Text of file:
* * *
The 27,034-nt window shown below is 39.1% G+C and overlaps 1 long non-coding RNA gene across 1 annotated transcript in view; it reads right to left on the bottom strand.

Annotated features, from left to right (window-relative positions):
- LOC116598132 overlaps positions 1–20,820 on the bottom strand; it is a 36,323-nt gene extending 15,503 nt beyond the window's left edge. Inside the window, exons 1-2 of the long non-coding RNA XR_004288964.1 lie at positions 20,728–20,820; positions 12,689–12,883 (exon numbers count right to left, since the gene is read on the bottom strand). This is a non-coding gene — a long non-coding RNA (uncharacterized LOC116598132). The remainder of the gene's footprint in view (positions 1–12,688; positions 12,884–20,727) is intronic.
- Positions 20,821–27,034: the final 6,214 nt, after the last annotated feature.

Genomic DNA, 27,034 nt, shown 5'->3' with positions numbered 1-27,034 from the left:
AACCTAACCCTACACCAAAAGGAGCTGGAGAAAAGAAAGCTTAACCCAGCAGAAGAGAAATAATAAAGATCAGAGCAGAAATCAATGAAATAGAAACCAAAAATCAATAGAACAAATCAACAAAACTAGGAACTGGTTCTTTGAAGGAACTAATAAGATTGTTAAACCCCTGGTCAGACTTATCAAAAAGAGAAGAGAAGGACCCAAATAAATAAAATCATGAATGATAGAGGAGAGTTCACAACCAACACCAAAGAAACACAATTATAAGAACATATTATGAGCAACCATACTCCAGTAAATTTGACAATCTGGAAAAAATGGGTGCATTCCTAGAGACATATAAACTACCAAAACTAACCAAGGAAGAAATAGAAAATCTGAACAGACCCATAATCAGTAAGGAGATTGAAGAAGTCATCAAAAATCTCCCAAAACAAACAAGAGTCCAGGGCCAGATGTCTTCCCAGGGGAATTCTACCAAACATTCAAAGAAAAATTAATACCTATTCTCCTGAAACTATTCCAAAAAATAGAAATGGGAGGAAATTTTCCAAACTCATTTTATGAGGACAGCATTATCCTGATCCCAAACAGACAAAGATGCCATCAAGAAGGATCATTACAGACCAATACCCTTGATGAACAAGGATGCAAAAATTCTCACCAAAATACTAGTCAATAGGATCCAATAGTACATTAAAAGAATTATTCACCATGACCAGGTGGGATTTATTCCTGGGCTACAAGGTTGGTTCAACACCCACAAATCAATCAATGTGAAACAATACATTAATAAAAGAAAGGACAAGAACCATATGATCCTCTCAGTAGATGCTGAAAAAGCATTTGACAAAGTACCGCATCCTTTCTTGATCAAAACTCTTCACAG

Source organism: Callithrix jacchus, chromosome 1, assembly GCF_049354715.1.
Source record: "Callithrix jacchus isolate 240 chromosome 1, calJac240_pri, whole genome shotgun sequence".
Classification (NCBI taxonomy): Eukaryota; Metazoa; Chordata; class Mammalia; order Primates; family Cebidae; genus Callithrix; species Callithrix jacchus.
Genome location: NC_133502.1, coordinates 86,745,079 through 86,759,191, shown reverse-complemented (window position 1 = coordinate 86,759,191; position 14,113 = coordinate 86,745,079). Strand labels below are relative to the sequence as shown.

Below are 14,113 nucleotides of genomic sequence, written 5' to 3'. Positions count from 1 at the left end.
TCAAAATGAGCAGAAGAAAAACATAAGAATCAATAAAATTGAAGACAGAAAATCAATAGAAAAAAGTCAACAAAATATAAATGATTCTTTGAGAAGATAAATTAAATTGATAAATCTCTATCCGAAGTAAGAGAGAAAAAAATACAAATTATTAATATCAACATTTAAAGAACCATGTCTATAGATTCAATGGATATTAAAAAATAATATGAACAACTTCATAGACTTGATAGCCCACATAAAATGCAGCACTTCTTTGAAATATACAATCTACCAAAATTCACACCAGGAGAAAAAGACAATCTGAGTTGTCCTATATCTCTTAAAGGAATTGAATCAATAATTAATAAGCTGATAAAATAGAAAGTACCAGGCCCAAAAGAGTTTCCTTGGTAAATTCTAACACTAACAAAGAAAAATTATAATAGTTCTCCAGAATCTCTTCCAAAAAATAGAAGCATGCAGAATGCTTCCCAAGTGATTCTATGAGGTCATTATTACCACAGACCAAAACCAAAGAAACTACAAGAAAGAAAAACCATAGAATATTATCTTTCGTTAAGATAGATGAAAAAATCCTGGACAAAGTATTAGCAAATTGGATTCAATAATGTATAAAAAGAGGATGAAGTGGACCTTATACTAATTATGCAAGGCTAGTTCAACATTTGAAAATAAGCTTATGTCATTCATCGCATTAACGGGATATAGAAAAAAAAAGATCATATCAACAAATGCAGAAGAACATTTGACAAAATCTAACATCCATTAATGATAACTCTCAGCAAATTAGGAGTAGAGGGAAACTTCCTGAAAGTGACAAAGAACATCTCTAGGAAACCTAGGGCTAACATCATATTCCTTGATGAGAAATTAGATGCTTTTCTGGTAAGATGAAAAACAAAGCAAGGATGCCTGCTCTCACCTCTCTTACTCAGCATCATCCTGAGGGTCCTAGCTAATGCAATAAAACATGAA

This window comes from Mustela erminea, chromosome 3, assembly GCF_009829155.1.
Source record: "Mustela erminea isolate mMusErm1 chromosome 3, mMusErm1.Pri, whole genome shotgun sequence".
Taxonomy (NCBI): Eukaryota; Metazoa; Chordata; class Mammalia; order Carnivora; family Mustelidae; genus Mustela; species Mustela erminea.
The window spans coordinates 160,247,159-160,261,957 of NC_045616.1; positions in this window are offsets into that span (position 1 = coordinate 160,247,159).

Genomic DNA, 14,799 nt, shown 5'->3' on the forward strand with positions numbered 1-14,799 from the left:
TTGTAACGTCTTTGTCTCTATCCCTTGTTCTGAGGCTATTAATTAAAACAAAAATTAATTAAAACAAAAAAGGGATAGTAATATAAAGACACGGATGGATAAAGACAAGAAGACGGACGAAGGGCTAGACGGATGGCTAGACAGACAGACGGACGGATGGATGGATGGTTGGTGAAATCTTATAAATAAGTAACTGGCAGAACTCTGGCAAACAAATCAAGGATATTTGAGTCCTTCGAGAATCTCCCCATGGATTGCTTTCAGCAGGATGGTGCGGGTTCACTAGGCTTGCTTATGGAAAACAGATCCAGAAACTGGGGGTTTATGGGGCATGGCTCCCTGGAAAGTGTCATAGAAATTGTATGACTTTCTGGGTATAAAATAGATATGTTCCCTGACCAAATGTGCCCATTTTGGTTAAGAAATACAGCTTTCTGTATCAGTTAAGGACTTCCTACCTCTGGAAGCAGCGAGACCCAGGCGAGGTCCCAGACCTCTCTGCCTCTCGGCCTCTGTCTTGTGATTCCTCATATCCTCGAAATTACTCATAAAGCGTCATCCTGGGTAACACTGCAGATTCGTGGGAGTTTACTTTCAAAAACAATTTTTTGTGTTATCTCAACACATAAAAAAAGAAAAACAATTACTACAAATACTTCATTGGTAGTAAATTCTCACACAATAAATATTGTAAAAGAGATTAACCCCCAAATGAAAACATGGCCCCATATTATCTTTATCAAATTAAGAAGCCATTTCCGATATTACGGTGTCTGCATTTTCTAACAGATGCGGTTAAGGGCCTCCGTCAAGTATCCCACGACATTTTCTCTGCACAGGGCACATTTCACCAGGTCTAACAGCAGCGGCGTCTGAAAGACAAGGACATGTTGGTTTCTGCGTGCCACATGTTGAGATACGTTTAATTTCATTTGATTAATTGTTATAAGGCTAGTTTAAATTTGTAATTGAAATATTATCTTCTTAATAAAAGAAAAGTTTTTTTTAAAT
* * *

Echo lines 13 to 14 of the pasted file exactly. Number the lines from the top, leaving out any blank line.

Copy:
This window comes from Mustela erminea, chromosome 3, assembly GCF_009829155.1.
Source record: "Mustela erminea isolate mMusErm1 chromosome 3, mMusErm1.Pri, whole genome shotgun sequence".